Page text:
Nearly five years after conservationists went to court over what they saw as 500-plus miles of “unauthorized and unanalyzed routes” scouring the Pike and San Isabel National Forests, land managers have responded with possible courses of action.
Now, interested parties are combing through hundreds of pages of documents and vague maps scoured with color-coded lines, trying to make sense of it all.
“It’s very confusing,” Tom Sobal said from his home in Salida.
On that, his opponents can agree — those who delight in off-road recreation and rose against the lawsuit filed by multiple organizations, including Sobal’s, the Quiet Use Coalition.
Digesting the Draft Environmental Impact Statement has been “hard and overwhelming,” said Patrick McKay, who’s spent more time over it than most, a passionate Jeeper and former lawyer.
“It’s been difficult parsing it out. It just seems kind of ridiculous they expect to come up with a route map for the entire forest in one process like that. It prevents them from giving each area the granular attention they all need.”
But after Nov. 4, when the public comment period ends, it will indeed be the U.S. Forest Service’s task to decide the fate of the Pike and San Isabel’s 2,510.81 miles of roads and trails.
They sprawl through the Front Range and far beyond, providing entry to the foothills of Pikes Peak and those north around Denver, reaching, too, to the high summits south and west: the Collegiate Peaks and Sawatch and Sangre de Cristo ranges.
Complaints from 2011 centered on paths blazed by everyday travelers and roads left from mining and logging days. Now motors were allowed to rumble free — a failure on the Forest Service’s part to protect wildlife and the environment, plaintiffs argued.
Motor-focused groups intervened, including the Colorado Springs-based Trails Preservation Alliance. A settlement was reached in 2015, when the Forest Service agreed to devise a plan within five years.
It might seem like a conflict reserved for off-roaders. “But it’s much bigger than that,” the alliance’s Bill Alspach said.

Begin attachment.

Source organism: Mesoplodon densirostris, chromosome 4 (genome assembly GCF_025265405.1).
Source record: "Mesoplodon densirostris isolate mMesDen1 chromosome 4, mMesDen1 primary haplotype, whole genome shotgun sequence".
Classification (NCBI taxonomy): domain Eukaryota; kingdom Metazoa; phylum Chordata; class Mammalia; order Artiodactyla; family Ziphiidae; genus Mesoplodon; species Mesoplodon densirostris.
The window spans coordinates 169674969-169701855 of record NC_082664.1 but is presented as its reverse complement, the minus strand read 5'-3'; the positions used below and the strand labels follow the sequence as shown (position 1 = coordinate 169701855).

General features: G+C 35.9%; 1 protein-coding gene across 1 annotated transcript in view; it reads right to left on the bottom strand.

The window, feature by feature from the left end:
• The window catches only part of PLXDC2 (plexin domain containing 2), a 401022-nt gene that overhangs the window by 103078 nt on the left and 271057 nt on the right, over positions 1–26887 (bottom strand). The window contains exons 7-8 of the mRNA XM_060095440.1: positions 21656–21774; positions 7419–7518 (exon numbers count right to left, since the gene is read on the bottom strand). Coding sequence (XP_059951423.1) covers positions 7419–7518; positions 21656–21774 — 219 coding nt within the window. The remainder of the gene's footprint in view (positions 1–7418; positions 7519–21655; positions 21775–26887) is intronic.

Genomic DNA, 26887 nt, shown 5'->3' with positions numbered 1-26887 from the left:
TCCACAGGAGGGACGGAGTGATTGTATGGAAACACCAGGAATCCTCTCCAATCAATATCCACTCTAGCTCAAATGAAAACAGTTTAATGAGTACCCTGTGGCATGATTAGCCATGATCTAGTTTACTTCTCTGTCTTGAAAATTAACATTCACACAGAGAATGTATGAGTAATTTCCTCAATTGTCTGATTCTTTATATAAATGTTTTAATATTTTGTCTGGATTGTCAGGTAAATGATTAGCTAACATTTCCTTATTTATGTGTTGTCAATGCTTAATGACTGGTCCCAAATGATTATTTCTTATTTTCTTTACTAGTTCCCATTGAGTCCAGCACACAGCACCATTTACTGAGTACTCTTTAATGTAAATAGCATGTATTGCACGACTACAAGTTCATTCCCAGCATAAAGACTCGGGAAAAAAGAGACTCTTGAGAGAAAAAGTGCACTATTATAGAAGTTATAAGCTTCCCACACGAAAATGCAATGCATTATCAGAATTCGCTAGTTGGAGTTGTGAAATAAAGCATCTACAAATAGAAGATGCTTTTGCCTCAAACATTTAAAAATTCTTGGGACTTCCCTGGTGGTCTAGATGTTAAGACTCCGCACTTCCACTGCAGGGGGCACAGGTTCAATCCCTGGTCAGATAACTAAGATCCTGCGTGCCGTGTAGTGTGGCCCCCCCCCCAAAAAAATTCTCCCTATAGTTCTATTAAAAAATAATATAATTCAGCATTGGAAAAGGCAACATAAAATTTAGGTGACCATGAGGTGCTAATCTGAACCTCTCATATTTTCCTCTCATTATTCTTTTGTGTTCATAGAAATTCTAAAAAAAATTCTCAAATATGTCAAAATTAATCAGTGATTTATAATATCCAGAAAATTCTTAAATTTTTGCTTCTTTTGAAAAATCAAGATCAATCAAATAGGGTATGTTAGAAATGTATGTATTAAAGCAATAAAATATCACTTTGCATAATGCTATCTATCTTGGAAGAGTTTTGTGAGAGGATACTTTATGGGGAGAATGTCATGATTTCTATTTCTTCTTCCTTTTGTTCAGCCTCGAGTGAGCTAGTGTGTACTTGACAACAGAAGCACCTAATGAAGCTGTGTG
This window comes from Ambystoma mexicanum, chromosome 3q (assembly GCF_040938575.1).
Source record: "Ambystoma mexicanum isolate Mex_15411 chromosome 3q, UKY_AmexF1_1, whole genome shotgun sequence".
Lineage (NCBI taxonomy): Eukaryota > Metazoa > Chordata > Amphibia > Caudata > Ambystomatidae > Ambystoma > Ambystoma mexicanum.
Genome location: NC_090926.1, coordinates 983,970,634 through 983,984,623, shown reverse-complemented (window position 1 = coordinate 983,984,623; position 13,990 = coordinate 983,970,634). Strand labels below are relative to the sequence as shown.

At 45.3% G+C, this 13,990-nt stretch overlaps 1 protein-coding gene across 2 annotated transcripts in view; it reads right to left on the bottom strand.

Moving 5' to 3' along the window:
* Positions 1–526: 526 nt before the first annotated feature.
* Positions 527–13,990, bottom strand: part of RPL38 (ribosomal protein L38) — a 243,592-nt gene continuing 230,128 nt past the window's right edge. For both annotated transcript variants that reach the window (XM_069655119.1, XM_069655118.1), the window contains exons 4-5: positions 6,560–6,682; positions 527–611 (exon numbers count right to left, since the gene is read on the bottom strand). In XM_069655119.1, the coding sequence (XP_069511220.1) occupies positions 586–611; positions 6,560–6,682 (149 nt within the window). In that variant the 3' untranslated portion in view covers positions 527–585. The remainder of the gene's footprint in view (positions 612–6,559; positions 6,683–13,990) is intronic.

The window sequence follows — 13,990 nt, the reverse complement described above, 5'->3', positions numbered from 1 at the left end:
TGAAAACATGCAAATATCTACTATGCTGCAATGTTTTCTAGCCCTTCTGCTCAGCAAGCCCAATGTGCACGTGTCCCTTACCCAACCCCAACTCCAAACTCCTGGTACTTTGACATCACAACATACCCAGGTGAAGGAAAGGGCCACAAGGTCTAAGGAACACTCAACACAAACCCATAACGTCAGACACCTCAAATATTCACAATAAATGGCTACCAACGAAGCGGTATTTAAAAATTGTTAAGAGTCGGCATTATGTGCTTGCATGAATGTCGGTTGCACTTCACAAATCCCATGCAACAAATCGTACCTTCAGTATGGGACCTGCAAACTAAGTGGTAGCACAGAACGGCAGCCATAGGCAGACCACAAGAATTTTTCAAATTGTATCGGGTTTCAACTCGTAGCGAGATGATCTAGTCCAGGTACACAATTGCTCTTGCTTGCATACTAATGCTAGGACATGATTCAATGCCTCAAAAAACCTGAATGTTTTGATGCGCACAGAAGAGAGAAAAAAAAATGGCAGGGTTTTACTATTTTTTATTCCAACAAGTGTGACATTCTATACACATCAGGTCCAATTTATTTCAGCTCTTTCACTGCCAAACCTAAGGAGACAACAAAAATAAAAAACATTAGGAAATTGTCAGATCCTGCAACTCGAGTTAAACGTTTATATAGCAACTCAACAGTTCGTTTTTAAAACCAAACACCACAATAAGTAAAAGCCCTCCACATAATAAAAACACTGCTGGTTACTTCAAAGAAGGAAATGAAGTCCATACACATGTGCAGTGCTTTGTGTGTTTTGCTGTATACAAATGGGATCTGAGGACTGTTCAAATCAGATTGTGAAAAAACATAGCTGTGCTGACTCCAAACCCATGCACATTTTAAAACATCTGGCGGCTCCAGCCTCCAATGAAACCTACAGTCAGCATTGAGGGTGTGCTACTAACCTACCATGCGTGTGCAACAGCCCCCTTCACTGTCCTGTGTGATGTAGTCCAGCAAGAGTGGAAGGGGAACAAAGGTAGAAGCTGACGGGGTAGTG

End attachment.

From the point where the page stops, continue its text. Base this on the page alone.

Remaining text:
With potentially hundreds of miles on the chopping block, people could lose access to their favorite camping spot, he said. Or perhaps to their favorite backcountry hike. Perhaps to their favorite overlook or hideaway lake.
Nobody wants that, Sobal said. Those popular, maintained areas, “that’s where (the Forest Service) should focus their money, their limited amount,” he said.
The plan should be about “right-sizing,” said Julie Mach, the Colorado Mountain Club’s conservation director.
“With the funding for the Forest Service, they don’t have the dollars to maintain the routes that they have currently,” she said. “And without that maintenance comes erosion and environmental impacts.”
What that right-sizing could look like is anyone’s guess at this point.
The Draft Environmental Impact Statement outlines five alphabetized “alternatives,” with A calling for the unlikely “no action.” All others reduce total mileage to some extent, including the “proposed action” of C. Routes would be cut by 4% to 2,408.71 miles.
Under that scenario, trails would actually increase, as they would in alternative D. Both options would still diminish roads, though not as significantly as alternatives B and E, slashing mileage by 42% and 51%, respectively.
Environmentalists have sought the closures of “cherry stems,” as Mach puts it — dead-ends or branches to nonmotorized areas. They make up a significant portion of cuts in alternative C.
But the proposals aren’t without contested flashpoints:
• One is Wildcat Canyon or the network known as the Gulches, along the South Platte River north of Lake George. While Teller County adopted some of the roads and opened them in the years after they were gated in the wake of 2002’s Hayman fire, explorers still await portions of Forest Service road to open in Park County.
• Under C, some observers fear the loss of several prized spurs off Mosquito Pass, above Fairplay and Alma.
• They could also lose driving privileges on the road to Twin Cone Peak off Kenosha Pass, popular for fall color viewing.
• And stretches of Rampart Range Road near Monument’s Mount Herman could be seasonally closed, blocking vehicles from popular snow-wheeling.
McKay has voiced most of his concerns over those. Then again, the maps have been hard to read.
“It’s probably going to impact areas nobody’s even thinking about right now,” says Scott Jones, vice president of the Colorado OHV Coalition.
So it’s tough for him to predict how the plan could impact an industry reportedly pumping more than $2 billion into the state’s economy every year. Nonetheless, motorists feel slighted, seeing a preference for trails in proposals that keep them or increase them, while roads are cut.
They foresee another instance of management by closure, as they do in the San Juan National Forest, where feuds have recently intensified. It’s an increasing trend amid growing research spotlighting them as nature wreckers.
But in a 2010 report by federal officials managing travel in the Gunnison Basin, it wasn’t just motorists identified as disrupting wildlife. People on foot, horse and bike were to blame, too.
“Every other recreation group on public lands gets new trails built and has opportunities increased while we keep losing,” McKay said. “Really, it makes it kind of hard to enjoy it. It’s kind of like, I gotta get out while I can, because there’s not gonna be much left in a couple of years.”